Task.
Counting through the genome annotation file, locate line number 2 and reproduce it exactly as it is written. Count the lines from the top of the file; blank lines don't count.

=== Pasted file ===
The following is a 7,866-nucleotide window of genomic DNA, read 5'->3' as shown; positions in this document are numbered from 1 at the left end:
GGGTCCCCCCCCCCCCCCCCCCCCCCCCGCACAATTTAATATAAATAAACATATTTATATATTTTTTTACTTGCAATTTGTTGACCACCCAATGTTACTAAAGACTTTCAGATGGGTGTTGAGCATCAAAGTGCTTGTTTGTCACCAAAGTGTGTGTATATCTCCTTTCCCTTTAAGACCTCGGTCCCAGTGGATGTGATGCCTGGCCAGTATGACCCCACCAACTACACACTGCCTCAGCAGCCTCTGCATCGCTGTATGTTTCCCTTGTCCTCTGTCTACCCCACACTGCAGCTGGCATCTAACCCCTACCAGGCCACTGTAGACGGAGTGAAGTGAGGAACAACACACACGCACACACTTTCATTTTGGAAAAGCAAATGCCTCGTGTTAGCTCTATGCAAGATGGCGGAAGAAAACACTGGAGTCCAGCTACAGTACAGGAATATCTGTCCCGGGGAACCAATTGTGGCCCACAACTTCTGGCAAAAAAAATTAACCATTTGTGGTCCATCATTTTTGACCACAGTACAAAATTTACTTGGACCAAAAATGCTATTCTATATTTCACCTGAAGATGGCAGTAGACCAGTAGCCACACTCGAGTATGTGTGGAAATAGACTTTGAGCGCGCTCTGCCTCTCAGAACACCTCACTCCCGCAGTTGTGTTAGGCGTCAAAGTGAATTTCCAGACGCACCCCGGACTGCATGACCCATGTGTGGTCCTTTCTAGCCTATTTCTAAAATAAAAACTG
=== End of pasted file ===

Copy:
GGGTCCCCCCCCCCCCCCCCCCCCCCCCGCACAATTTAATATAAATAAACATATTTATATATTTTTTTACTTGCAATTTGTTGACCACCCAATGTTACTAAAGACTTTCAGATGGGTGTTGAGCATCAAAGTGCTTGTTTGTCACCAAAGTGTGTGTATATCTCCTTTCCCTTTAAGACCTCGGTCCCAGTGGATGTGATGCCTGGCCAGTATGACCCCACCAACTACACACTGCCTCAGCAGCCTCTGCATCGCTGTATGTTTCCCTTGTCCTCTGTCTACCCCACACTGCAGCTGGCATCTAACCCCTACCAGGCCACTGTAGACGGAGTGAAGTGAGGAACAACACACACGCACACACTTTCATTTTGGAAAAGCAAATGCCTCGTGTTAGCTCTATGCAAGATGGCGGAAGAAAACACTGGAGTCCAGCTACAGTACAGGAATATCTGTCCCGGGGAACCAATTGTGGCCCACAACTTCTGGCAAAAAAAATTAACCATTTGTGGTCCATCATTTTTGACCACAGTACAAAATTTACTTGGACCAAAAATGCTATTCTATATTTCACCTGAAGATGGCAGTAGACCAGTAGCCACACTCGAGTATGTGTGGAAATAGACTTTGAGCGCGCTCTGCCTCTCAGAACACCTCACTCCCGCAGTTGTGTTAGGCGTCAAAGTGAATTTCCAGACGCACCCCGGACTGCATGACCCATGTGTGGTCCTTTCTAGCCTATTTCTAAAATAAAAACTG